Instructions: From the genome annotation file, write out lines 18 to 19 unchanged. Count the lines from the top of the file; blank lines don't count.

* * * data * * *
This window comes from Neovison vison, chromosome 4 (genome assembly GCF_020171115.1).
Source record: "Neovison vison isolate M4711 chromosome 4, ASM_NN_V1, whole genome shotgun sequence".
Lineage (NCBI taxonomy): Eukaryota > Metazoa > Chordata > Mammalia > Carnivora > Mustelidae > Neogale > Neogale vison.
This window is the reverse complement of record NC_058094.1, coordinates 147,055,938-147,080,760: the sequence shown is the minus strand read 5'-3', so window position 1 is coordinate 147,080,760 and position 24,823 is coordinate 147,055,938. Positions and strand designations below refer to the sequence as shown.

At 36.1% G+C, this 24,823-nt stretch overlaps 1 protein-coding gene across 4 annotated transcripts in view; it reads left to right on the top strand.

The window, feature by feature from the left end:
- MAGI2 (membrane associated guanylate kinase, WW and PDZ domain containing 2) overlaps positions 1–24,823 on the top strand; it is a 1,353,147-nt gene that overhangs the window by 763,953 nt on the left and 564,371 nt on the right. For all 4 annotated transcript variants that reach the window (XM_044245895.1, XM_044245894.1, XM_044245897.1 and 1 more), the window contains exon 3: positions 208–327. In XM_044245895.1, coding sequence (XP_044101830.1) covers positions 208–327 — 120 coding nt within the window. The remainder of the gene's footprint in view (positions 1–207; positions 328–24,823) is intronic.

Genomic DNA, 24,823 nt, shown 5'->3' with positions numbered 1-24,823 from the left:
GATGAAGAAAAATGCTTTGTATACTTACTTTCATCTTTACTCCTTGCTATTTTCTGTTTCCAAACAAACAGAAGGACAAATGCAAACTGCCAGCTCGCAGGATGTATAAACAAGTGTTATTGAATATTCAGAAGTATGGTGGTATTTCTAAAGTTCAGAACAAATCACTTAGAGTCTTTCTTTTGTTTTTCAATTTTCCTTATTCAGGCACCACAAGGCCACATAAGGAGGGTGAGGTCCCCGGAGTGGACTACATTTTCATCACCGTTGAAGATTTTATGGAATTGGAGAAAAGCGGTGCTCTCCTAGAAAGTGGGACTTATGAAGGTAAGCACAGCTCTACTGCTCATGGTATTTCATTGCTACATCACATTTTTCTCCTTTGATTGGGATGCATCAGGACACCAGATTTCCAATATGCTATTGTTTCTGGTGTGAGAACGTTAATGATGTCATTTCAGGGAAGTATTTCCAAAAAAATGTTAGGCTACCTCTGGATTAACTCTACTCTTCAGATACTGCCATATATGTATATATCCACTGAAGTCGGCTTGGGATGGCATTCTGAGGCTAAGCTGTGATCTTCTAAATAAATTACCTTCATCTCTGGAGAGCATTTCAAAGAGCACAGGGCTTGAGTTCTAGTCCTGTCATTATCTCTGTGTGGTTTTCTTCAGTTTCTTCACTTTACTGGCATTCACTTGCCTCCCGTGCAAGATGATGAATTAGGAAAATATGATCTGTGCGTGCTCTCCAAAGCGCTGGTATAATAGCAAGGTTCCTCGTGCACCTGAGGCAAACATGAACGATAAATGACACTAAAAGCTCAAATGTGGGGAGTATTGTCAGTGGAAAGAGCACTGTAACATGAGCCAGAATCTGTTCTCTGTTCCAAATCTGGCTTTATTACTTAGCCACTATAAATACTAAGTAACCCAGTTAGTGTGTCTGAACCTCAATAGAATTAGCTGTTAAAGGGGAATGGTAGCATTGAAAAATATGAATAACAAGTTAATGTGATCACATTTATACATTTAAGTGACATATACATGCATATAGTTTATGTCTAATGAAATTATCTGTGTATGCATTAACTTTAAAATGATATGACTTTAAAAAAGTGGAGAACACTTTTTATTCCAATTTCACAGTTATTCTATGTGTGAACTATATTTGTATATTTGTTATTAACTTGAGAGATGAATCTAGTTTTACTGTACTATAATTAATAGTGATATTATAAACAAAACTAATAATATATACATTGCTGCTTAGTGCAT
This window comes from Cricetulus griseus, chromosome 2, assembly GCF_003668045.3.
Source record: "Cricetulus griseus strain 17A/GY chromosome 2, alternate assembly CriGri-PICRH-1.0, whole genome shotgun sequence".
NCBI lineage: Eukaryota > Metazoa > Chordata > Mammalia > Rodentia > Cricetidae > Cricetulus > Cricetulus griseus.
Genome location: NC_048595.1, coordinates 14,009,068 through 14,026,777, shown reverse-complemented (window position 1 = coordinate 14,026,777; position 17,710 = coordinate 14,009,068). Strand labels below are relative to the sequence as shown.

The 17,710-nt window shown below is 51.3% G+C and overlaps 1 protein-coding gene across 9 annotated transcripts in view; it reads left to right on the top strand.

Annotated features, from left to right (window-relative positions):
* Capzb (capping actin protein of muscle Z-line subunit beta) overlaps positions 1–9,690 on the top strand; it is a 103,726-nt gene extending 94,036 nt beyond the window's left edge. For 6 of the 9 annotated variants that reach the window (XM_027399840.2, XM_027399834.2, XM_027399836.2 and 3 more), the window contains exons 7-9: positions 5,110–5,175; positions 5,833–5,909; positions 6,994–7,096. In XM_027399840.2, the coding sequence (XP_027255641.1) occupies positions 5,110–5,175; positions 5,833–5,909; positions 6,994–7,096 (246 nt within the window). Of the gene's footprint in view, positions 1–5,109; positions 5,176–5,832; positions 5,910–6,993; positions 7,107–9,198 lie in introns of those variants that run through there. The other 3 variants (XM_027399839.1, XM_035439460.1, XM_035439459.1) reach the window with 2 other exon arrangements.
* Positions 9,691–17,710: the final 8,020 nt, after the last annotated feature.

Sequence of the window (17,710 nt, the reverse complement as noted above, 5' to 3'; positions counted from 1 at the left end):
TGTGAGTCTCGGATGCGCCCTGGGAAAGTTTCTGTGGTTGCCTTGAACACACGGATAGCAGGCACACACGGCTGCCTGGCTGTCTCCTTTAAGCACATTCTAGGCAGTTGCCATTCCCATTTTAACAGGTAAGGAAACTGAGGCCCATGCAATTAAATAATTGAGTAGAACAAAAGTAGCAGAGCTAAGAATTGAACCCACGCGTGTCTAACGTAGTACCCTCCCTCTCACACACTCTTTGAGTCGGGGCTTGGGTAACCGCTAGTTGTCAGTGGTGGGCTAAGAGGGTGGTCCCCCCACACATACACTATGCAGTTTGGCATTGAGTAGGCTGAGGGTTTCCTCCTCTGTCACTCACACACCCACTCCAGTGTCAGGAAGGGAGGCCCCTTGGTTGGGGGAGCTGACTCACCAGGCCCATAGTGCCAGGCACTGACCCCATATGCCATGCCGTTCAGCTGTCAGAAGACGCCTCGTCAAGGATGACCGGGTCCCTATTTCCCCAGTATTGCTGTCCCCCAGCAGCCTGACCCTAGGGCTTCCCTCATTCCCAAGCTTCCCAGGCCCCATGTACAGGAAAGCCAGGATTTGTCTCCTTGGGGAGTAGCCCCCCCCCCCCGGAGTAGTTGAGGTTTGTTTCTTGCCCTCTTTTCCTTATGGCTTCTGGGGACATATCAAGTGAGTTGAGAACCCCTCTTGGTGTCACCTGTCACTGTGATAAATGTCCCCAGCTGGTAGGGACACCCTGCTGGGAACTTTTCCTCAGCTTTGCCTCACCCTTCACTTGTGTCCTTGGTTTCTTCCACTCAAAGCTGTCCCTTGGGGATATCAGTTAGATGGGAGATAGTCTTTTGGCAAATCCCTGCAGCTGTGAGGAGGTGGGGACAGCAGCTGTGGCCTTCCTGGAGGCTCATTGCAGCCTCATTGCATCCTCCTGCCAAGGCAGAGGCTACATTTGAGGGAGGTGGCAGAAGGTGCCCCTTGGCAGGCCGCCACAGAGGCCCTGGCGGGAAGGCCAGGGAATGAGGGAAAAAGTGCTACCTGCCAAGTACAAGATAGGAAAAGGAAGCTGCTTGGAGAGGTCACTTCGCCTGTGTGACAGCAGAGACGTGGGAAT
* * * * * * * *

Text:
Sequence of the window (17,710 nt, the reverse complement as noted above, 5' to 3'; positions counted from 1 at the left end):
TGTGAGTCTCGGATGCGCCCTGGGAAAGTTTCTGTGGTTGCCTTGAACACACGGATAGCAGGCACACACGGCTGCCTGGCTGTCTCCTTTAAGCACATTCTAGGCAGTTGCCATTCCCATTTTAACAGGTAAGGAAACTGAGGCCCATGCAATTAAATAATTGAGTAGAACAAAAGTAGCAGAGCTAAGAATTGAACCCACGCGTGTCTAACGTAGTACCCTCCCTCTCACACACTCTTTGAGTCGGGGCTTGGGTAACCGCTAGTTGTCAGTGGTGGGCTAAGAGGGTGGTCCCCCCACACATACACTATGCAGTTTGGCATTGAGTAGGCTGAGGGTTTCCTCCTCTGTCACTCACACACCCACTCCAGTGTCAGGAAGGGAGGCCCCTTGGTTGGGGGAGCTGACTCACCAGGCCCATAGTGCCAGGCACTGACCCCATATGCCATGCCGTTCAGCTGTCAGAAGACGCCTCGTCAAGGATGACCGGGTCCCTATTTCCCCAGTATTGCTGTCCCCCAGCAGCCTGACCCTAGGGCTTCCCTCATTCCCAAGCTTCCCAGGCCCCATGTACAGGAAAGCCAGGATTTGTCTCCTTGGGGAGTAGCCCCCCCCCCCCGGAGTAGTTGAGGTTTGTTTCTTGCCCTCTTTTCCTTATGGCTTCTGGGGACATATCAAGTGAGTTGAGAACCCCTCTTGGTGTCACCTGTCACTGTGATAAATGTCCCCAGCTGGTAGGGACACCCTGCTGGGAACTTTTCCTCAGCTTTGCCTCACCCTTCACTTGTGTCCTTGGTTTCTTCCACTCAAAGCTGTCCCTTGGGGATATCAGTTAGATGGGAGATAGTCTTTTGGCAAATCCCTGCAGCTGTGAGGAGGTGGGGACAGCAGCTGTGGCCTTCCTGGAGGCTCATTGCAGCCTCATTGCATCCTCCTGCCAAGGCAGAGGCTACATTTGAGGGAGGTGGCAGAAGGTGCCCCTTGGCAGGCCGCCACAGAGGCCCTGGCGGGAAGGCCAGGGAATGAGGGAAAAAGTGCTACCTGCCAAGTACAAGATAGGAAAAGGAAGCTGCTTGGAGAGGTCACTTCGCCTGTGTGACAGCAGAGACGTGGGAAT